Aerial view of Moorabbin Airport c1960. Showing the beginning of the Moorabbin Airport Museum. Leader Collection.
Prime Minister Ben Chifley’s last announcement of any great importance to the people of Moorabbin and Mordialloc was made on November 7, 1946. It came via the pages of the Mordialloc News. Before that the burghers of both municipalities had no idea of what was about to happen. The Prime Minister stated that the Government was about to acquire a large tract of land in the Parish of Mordialloc at a cost of £140,000 pounds ($280,000) on which it would construct a secondary airport for Melbourne. Work was to start immediately.
Absence of an exact location soon gave rise to speculation among Mordialloc residents; some said the PM was taking their past interest in aviation for granted. Mordialloc’s Epsom racecourse had been the site on which Australia’s first aerial derby had been staged in 1920. More recently, during World War Two, a Victorian Air Observation Corps (VAOC) emergency landing strip had operated. The Mordialloc-based VAOC had guided an American Mitchell bomber to a safe landing at Essendon and a DC2 of the Australian National Airlines to the ANA strip near Wells Rd. Although the DC2 landed safely, the VAOC members, in their enthusiasm, backed their truck into the wing of that machine. Before the VAOC came into existence (in February 1941) a Royal Australian Air Force Wapiti made a forced landing on the paddock behind Epsom racecourse. Mordialloc residents appeared on the scene to help the uninjured pilot from his damaged aircraft. And so it went on and on like an airmen’s social night but with Mordialloc citizens being more than ever convinced that Chifley had no right to buy up land for an airport in the Parish of Mordialloc without consulting the people first.
At the next meeting of the City of Mordialloc Citizens League (MCL), most general business was brushed aside to discuss the “Proposed Mentone Airport". The MCL consisted of the keenest and most energetic members of the Mordialloc community that ever came together in the interest of that fair city. President of the league was E. J. Trait (better known as “Eddy"), the editor-in-chief of Standard News. Secretary was Les Morris, a man who instigated many progressive moves in Mentone and Mordialloc. The MCL was a formidable force to be reckoned with. So much so that it was often referred to as the “Upper House" of Mordialloc Council. Its members met on the crucial airport issue only to hear reports that the government was about to take over Epsom racecourse and the Woodlands golf links to establish the Mentone Airport. If this turned out to be true, league members decided to fight against the proposal for all they were worth.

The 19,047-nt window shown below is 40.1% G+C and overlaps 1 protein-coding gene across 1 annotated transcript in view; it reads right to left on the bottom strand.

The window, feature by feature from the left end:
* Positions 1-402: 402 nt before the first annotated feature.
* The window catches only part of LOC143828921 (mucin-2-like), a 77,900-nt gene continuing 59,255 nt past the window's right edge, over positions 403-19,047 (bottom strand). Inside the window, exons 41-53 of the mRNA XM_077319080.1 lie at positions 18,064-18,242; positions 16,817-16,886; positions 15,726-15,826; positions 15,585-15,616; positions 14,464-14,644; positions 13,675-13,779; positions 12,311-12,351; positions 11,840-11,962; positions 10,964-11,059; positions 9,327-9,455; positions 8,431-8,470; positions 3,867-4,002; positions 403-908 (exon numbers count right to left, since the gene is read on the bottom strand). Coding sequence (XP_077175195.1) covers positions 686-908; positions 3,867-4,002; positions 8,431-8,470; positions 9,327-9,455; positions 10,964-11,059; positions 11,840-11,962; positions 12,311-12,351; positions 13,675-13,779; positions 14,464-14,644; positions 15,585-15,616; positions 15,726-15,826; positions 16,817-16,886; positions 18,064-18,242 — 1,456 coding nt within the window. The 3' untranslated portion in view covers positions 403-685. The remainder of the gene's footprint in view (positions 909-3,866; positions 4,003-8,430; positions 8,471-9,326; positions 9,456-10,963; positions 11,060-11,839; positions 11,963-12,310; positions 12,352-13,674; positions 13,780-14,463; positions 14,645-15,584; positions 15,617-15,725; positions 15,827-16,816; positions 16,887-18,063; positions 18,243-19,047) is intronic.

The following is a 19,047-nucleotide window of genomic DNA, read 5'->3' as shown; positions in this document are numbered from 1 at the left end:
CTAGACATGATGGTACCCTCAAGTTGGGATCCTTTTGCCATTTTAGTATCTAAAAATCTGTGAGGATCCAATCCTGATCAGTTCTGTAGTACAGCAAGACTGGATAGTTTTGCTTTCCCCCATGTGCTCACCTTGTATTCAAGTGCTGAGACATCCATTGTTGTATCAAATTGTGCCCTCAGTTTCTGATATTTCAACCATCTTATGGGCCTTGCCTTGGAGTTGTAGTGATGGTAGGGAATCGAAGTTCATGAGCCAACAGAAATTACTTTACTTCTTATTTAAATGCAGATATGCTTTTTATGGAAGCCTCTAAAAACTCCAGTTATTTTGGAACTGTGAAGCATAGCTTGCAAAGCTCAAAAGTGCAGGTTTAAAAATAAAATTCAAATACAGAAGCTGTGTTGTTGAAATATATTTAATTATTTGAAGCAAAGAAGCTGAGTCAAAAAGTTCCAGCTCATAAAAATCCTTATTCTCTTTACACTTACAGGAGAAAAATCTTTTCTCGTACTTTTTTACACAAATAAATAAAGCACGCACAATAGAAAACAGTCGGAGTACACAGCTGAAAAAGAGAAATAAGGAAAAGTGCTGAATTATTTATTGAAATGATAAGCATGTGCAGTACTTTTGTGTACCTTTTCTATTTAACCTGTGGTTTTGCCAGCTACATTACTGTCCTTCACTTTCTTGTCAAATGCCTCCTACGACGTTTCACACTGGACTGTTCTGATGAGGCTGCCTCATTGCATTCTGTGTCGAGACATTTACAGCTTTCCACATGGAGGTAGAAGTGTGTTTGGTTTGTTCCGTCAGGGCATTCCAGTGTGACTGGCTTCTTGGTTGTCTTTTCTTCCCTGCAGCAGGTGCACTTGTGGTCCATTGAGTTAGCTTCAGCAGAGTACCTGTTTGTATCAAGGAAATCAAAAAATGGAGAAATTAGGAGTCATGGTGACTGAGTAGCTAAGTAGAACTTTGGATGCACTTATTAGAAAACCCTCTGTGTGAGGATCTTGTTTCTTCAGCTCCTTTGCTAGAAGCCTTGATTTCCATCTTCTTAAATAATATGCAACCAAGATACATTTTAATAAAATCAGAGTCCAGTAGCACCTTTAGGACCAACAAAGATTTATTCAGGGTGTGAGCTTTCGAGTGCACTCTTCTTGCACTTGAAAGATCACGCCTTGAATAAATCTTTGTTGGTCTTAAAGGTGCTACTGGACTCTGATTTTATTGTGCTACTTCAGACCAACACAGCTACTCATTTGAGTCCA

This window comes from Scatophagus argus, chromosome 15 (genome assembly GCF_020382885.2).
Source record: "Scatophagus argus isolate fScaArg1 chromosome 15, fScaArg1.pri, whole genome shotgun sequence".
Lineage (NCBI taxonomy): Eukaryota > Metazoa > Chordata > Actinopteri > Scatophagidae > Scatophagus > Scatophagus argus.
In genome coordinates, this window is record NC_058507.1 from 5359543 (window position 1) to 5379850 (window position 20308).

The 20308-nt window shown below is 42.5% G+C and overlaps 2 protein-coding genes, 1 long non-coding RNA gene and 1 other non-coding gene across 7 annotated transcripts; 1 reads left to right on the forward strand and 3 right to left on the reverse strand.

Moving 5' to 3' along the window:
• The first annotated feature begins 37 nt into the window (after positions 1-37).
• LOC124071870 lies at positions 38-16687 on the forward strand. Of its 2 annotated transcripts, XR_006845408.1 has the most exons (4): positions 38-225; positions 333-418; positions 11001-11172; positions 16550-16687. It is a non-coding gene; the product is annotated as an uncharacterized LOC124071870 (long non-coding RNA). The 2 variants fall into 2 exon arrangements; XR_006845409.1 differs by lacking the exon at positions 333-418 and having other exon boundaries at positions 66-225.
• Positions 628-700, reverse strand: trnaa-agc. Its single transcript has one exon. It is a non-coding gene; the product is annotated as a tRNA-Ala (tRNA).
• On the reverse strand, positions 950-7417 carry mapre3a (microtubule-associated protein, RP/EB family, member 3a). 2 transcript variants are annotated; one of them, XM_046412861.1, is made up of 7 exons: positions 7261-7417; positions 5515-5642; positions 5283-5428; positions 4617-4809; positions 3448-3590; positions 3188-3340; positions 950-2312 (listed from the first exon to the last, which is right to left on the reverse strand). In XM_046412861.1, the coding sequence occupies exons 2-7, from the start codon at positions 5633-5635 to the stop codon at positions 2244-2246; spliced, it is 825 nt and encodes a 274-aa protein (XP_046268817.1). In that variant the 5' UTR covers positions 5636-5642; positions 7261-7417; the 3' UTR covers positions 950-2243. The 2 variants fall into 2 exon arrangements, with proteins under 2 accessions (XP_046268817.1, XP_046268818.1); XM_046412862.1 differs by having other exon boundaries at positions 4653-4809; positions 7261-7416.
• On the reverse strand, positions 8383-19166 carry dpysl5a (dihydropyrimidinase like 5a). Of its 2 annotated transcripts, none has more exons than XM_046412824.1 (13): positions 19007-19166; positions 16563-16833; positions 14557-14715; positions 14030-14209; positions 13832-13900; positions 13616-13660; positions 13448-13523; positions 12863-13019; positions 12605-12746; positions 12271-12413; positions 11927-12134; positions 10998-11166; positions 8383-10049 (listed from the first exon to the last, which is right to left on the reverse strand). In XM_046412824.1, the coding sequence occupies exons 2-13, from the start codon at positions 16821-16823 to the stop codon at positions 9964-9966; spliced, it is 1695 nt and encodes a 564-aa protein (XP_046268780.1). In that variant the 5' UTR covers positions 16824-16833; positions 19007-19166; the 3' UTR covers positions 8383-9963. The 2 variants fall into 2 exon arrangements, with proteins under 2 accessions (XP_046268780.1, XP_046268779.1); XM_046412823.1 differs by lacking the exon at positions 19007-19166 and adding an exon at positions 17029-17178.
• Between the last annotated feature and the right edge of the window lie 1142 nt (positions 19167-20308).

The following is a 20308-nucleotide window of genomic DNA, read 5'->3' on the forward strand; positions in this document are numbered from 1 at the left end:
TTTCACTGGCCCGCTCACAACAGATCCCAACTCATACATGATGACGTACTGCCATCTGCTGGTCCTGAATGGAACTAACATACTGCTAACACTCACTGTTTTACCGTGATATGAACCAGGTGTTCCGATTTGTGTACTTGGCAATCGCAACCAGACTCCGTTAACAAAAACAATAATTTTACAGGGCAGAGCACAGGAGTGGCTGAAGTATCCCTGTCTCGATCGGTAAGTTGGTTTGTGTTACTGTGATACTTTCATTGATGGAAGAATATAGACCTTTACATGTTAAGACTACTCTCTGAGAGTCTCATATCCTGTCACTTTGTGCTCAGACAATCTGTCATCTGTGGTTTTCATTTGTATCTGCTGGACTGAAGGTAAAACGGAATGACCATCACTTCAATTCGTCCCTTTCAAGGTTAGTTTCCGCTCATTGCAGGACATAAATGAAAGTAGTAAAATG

A letter questioning these allegations and asking why the MCL and Mordialloc Council had not been informed of the government’s intentions, was promptly despatched to Sir Richard “Dickie" Williams, director of the Department of Civil Aviation. Sir Richard was an airman of the Harry Hawker era; the type of man who thought so much of aviation that he would never let it interfere with the amenity of the people. Courteously he replied to the MCL stating that their racecourse and golf links were quite safe and that the presence of an airport would make it more convenient for faraway patrons who could fly to within five minutes drive of either. He also stated that although the airport was in the Parish of Mordialloc it was located in the City of Moorabbin.
The MCL committee, satisfied that the airport was none of their business, turned their attention to matters closer to home and handed over to Moorabbin Council a petition signed by a few Mordialloc residents protesting against the noise that might eventuate should an airport be established. By this time Moorabbin people who held market garden properties close to the landing field realised that their real problem rested in the compensation price the government was prepared to pay for land acquisition. This brought about the formation of the Cheltenham Airport Protection League which consisted of several market gardeners and poultry farmers who suspected that the government was going to take over their property and give them practically nothing in return. Most of its members lived in Heatherton and the meetings were held in Heatherton Hall.